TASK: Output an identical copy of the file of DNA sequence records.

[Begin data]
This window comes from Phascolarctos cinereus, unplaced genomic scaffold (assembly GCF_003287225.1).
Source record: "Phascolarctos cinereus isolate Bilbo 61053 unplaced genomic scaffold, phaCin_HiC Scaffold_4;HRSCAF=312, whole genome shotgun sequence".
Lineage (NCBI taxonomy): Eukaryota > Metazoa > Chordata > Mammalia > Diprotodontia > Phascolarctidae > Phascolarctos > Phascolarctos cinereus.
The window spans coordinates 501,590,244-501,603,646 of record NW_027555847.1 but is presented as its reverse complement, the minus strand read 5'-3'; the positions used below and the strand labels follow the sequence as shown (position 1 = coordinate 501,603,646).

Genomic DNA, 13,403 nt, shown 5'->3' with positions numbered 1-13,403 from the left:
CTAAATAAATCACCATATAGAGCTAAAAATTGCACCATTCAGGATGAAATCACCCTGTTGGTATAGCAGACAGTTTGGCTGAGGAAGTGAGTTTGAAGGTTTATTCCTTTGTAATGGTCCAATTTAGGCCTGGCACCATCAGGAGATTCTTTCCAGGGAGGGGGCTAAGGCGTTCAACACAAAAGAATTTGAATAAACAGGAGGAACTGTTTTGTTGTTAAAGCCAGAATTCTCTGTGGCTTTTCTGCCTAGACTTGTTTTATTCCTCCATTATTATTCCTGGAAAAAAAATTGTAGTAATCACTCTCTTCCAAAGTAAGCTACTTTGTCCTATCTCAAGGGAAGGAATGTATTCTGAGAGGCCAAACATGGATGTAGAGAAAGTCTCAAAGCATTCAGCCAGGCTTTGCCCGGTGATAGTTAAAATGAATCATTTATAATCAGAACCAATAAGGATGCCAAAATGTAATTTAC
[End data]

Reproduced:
This window comes from Phascolarctos cinereus, unplaced genomic scaffold (assembly GCF_003287225.1).
Source record: "Phascolarctos cinereus isolate Bilbo 61053 unplaced genomic scaffold, phaCin_HiC Scaffold_4;HRSCAF=312, whole genome shotgun sequence".
Lineage (NCBI taxonomy): Eukaryota > Metazoa > Chordata > Mammalia > Diprotodontia > Phascolarctidae > Phascolarctos > Phascolarctos cinereus.
The window spans coordinates 501,590,244-501,603,646 of record NW_027555847.1 but is presented as its reverse complement, the minus strand read 5'-3'; the positions used below and the strand labels follow the sequence as shown (position 1 = coordinate 501,603,646).

Genomic DNA, 13,403 nt, shown 5'->3' with positions numbered 1-13,403 from the left:
CTAAATAAATCACCATATAGAGCTAAAAATTGCACCATTCAGGATGAAATCACCCTGTTGGTATAGCAGACAGTTTGGCTGAGGAAGTGAGTTTGAAGGTTTATTCCTTTGTAATGGTCCAATTTAGGCCTGGCACCATCAGGAGATTCTTTCCAGGGAGGGGGCTAAGGCGTTCAACACAAAAGAATTTGAATAAACAGGAGGAACTGTTTTGTTGTTAAAGCCAGAATTCTCTGTGGCTTTTCTGCCTAGACTTGTTTTATTCCTCCATTATTATTCCTGGAAAAAAAATTGTAGTAATCACTCTCTTCCAAAGTAAGCTACTTTGTCCTATCTCAAGGGAAGGAATGTATTCTGAGAGGCCAAACATGGATGTAGAGAAAGTCTCAAAGCATTCAGCCAGGCTTTGCCCGGTGATAGTTAAAATGAATCATTTATAATCAGAACCAATAAGGATGCCAAAATGTAATTTAC